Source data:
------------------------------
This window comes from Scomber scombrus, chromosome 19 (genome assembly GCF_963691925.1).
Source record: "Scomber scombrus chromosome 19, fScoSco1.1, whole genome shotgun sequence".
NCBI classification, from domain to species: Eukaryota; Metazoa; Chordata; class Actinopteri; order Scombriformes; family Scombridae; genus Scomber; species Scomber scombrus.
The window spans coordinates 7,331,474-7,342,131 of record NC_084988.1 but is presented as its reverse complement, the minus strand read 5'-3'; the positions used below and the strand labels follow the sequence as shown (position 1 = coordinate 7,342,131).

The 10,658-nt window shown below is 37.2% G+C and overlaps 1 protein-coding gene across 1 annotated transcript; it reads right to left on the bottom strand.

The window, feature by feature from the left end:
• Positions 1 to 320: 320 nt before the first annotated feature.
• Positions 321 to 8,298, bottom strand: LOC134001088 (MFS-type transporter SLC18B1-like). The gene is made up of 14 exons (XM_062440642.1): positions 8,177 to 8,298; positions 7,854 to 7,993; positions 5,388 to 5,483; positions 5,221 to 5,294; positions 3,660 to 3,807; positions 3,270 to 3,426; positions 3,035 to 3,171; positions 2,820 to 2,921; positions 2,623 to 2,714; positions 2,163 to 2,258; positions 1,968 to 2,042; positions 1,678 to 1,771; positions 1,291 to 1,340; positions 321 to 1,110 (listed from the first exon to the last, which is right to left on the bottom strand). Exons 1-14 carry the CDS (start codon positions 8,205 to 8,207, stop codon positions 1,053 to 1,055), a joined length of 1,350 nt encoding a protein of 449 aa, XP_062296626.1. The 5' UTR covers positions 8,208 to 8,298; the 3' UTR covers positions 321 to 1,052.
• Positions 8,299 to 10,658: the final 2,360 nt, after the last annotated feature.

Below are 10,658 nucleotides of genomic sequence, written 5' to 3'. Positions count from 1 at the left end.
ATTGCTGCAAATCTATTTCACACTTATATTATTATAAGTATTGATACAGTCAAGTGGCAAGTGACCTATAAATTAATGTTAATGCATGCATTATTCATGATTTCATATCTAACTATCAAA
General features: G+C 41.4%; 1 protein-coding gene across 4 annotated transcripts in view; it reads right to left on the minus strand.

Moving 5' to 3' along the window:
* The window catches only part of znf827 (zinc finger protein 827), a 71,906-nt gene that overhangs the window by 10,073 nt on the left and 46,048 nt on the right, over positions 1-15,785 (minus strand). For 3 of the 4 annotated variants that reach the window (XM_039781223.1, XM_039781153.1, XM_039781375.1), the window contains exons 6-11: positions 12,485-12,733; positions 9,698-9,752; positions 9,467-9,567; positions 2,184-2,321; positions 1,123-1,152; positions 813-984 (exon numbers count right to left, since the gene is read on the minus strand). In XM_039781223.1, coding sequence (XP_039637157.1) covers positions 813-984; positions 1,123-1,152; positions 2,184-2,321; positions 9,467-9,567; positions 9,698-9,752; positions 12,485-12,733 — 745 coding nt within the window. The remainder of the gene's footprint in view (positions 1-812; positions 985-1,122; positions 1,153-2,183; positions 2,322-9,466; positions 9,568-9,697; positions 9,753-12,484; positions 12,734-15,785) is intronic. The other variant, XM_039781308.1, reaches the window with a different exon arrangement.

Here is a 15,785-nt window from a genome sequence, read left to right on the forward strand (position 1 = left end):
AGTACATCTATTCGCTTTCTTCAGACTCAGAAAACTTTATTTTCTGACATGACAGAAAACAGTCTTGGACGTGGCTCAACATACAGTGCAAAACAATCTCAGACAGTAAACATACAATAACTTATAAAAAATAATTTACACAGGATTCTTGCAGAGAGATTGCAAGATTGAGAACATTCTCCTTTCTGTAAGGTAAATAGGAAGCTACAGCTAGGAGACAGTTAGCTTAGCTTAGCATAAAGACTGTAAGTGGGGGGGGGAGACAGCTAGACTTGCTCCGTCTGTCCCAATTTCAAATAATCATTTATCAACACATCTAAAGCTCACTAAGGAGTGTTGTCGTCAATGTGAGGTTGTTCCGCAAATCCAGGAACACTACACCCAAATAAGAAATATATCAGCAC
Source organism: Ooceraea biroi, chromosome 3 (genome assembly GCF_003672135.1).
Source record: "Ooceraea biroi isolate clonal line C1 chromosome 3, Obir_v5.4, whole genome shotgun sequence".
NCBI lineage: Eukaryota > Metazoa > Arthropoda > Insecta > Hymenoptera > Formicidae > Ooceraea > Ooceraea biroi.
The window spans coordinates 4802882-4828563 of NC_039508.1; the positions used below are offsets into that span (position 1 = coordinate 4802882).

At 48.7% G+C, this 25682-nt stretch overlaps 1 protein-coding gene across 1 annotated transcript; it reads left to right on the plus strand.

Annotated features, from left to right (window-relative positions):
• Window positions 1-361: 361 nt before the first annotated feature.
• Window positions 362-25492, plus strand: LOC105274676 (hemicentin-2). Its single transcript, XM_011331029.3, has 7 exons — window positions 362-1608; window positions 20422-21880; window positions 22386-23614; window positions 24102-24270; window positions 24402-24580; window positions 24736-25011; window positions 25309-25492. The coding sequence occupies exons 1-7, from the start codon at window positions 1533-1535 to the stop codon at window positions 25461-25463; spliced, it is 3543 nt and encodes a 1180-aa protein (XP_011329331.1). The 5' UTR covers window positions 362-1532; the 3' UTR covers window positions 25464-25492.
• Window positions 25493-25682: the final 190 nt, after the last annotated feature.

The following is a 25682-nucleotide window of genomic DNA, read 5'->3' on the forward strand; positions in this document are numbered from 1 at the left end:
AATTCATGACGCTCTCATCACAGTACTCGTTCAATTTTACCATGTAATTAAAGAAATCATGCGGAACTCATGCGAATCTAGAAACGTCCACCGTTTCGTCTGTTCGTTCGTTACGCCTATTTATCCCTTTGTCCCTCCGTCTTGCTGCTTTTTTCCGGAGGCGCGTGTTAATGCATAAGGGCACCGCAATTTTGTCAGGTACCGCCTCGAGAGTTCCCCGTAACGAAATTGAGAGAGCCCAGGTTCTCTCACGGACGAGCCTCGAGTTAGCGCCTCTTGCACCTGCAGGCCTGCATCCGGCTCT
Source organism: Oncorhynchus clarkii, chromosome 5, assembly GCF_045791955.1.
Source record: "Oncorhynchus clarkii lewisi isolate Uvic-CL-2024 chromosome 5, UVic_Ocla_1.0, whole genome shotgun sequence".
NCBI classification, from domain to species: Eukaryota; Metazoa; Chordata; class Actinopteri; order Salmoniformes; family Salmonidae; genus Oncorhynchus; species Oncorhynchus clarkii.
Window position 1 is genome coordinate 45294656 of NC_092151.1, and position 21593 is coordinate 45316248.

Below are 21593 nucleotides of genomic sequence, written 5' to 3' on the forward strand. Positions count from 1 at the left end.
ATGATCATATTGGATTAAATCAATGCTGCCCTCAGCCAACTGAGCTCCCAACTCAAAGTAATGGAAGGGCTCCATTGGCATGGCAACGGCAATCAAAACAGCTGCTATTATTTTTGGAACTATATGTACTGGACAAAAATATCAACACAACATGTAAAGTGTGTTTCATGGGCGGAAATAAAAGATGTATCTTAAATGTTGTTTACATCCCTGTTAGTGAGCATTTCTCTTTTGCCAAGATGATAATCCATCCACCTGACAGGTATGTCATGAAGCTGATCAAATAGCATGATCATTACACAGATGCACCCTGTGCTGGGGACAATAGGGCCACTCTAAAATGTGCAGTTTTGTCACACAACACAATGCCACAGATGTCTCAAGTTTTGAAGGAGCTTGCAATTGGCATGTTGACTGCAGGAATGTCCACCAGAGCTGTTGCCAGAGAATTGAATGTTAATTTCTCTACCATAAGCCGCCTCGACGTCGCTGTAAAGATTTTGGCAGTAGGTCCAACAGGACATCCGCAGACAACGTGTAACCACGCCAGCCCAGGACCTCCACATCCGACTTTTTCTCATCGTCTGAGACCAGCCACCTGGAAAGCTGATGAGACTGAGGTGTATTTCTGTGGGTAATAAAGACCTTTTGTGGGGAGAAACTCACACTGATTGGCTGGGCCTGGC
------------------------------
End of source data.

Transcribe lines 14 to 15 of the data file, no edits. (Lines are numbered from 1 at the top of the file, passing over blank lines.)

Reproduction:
* The window catches only part of znf827 (zinc finger protein 827), a 71,906-nt gene that overhangs the window by 10,073 nt on the left and 46,048 nt on the right, over positions 1-15,785 (minus strand). For 3 of the 4 annotated variants that reach the window (XM_039781223.1, XM_039781153.1, XM_039781375.1), the window contains exons 6-11: positions 12,485-12,733; positions 9,698-9,752; positions 9,467-9,567; positions 2,184-2,321; positions 1,123-1,152; positions 813-984 (exon numbers count right to left, since the gene is read on the minus strand). In XM_039781223.1, coding sequence (XP_039637157.1) covers positions 813-984; positions 1,123-1,152; positions 2,184-2,321; positions 9,467-9,567; positions 9,698-9,752; positions 12,485-12,733 — 745 coding nt within the window. The remainder of the gene's footprint in view (positions 1-812; positions 985-1,122; positions 1,153-2,183; positions 2,322-9,466; positions 9,568-9,697; positions 9,753-12,484; positions 12,734-15,785) is intronic. The other variant, XM_039781308.1, reaches the window with a different exon arrangement.

Here is a 15,785-nt window from a genome sequence, read left to right on the forward strand (position 1 = left end):